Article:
When we talk about leather industry, there is no doubt that its impact on the environment is great. And the fashion industry is among the ones that produce the biggest part of finished leather waste. Different types of leather are being used primarily for their visual appeal; hence, their waste is made partly as a result of aesthetic flaws. Scars on the skin, scratched or otherwise damaged surface, or unequally distributed patterns as it might occur in exotic leathers, are all reasons for a skin to be deemed unusable. In the case of ostrich leather for example, only about 1/3 of the whole skin has quill bumps, which contributes to its highly valued appearance. Throughout our research we have realized that the field of recycling possibilities is exceptionally vast and our attention has especially been drawn to leather’s natural properties. Each type of leather brings along a story, but most importantly a natural behavior usually hidden behind our own visual understanding of the material. During this project, we have been interested in exploring and combining these natural properties and behaviors with different manufacturing processes. Extensive research has led us to the conclusion that different types of leather when treated with specific moisture, heat and pressure, create their own natural bonds that not only transform the material, but give it properties of other materials as well. For instance, naturally tanned leathers, like thicker ones predominantly used in manufacturing belts, can transform during the process to the extent where they can be cut, sanded and drilled, just like wood, while their final surface could be polished using the traditional ways of polishing edges of leather belts.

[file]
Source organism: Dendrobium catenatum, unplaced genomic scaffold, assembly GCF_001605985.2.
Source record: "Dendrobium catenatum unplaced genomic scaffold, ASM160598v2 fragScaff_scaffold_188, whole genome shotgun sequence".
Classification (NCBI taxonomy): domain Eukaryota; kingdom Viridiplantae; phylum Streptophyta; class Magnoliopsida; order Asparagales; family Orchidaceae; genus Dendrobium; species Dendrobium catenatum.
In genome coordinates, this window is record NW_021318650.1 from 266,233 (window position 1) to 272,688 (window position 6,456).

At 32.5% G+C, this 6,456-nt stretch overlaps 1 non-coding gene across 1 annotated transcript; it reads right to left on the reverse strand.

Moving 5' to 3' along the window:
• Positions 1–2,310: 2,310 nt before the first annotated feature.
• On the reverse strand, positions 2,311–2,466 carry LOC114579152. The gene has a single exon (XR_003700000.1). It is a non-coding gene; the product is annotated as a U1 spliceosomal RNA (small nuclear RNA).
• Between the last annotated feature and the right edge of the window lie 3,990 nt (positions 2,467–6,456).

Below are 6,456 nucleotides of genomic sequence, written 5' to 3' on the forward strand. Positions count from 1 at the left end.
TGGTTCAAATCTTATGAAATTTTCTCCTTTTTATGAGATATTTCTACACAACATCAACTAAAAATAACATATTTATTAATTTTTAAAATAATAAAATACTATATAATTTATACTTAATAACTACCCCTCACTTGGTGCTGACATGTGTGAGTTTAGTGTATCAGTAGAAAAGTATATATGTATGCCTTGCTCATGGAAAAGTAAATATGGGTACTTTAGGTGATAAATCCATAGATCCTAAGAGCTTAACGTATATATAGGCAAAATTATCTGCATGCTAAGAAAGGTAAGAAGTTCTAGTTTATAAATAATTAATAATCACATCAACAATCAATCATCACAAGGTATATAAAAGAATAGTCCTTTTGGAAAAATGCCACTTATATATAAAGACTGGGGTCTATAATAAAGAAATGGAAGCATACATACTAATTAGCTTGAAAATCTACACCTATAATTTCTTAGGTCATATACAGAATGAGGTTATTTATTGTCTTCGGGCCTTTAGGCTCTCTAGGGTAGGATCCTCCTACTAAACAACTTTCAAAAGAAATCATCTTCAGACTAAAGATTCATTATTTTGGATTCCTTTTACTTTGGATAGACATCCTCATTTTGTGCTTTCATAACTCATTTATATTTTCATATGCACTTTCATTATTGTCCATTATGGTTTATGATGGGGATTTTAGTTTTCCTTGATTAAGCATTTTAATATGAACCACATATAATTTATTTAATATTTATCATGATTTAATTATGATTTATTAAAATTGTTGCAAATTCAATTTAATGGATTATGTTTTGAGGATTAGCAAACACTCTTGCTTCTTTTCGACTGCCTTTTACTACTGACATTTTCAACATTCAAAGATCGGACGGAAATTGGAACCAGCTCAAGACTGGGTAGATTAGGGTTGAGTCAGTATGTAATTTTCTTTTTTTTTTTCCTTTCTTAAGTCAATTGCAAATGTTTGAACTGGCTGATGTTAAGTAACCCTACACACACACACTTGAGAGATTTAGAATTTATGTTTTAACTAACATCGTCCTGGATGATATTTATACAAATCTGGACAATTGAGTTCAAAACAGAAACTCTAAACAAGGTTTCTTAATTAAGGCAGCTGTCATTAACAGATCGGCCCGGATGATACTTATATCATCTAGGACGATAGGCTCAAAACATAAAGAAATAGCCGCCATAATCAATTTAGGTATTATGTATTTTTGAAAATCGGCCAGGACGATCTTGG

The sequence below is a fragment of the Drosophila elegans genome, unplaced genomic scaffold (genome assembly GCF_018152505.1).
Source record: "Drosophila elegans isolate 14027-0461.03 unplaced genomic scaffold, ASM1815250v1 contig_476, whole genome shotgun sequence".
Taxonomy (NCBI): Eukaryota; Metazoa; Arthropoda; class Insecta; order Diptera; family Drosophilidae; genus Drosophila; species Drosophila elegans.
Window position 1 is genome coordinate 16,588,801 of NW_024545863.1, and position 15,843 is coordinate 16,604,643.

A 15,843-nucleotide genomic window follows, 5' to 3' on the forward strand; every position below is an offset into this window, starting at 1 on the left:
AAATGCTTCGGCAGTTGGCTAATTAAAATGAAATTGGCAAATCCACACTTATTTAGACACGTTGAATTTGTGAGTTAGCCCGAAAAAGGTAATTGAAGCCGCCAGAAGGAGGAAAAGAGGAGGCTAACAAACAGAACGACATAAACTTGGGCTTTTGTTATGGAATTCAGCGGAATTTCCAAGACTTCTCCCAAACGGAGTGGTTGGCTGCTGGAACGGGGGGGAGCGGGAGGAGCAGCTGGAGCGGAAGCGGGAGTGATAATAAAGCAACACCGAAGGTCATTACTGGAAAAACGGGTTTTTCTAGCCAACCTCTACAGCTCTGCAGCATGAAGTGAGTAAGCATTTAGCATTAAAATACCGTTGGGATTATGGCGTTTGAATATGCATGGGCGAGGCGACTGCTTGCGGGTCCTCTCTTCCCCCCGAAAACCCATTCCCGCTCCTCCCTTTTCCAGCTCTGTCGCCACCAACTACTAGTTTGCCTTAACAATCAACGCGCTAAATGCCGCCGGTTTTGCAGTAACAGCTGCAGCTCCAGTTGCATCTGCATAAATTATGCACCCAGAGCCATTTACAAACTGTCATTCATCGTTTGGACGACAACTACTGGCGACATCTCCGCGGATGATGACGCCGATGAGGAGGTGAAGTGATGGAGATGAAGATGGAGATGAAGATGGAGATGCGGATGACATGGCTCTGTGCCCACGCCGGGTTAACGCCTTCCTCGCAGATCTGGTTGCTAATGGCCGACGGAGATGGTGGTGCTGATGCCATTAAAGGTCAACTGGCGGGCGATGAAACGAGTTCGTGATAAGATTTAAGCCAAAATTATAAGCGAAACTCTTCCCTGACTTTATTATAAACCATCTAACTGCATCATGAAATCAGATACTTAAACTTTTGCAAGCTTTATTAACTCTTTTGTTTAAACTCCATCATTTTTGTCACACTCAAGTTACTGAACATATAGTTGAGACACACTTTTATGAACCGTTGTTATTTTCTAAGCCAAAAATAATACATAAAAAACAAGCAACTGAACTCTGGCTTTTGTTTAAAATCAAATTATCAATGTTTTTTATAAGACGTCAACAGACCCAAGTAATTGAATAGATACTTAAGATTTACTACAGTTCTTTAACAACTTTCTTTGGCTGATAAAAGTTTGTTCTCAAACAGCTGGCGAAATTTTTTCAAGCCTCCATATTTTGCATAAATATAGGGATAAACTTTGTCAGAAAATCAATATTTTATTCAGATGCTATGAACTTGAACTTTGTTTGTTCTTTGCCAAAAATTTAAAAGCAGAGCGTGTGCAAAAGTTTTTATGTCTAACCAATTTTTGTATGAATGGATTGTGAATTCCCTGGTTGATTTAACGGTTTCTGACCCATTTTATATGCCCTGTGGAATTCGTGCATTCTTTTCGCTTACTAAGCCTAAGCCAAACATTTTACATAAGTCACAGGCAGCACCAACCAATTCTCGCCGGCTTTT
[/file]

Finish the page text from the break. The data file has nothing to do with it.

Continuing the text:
Hide glue has been widely used in the course of history, but mostly as the end product. In our process, leather’s natural glue is released in the process of recycling itself; and it is during this process that it binds different layers together.
Our starting point was getting to know both the characteristics of the material and the processes used to shape and transform it, such as cuirbouilli for example; gaining the knowledge about handcrafting methods used in different areas of industry was likewise valuable. The aim was to find new ways to employ these crafts and let the material develop the process. We have found it fascinating to what degree some leathers can transform while still maintaining fragments of their previous journey. As a result, we have created different leather laminates, each bringing a different aesthetic feature in addition to a new physical property, such as strength and elasticity.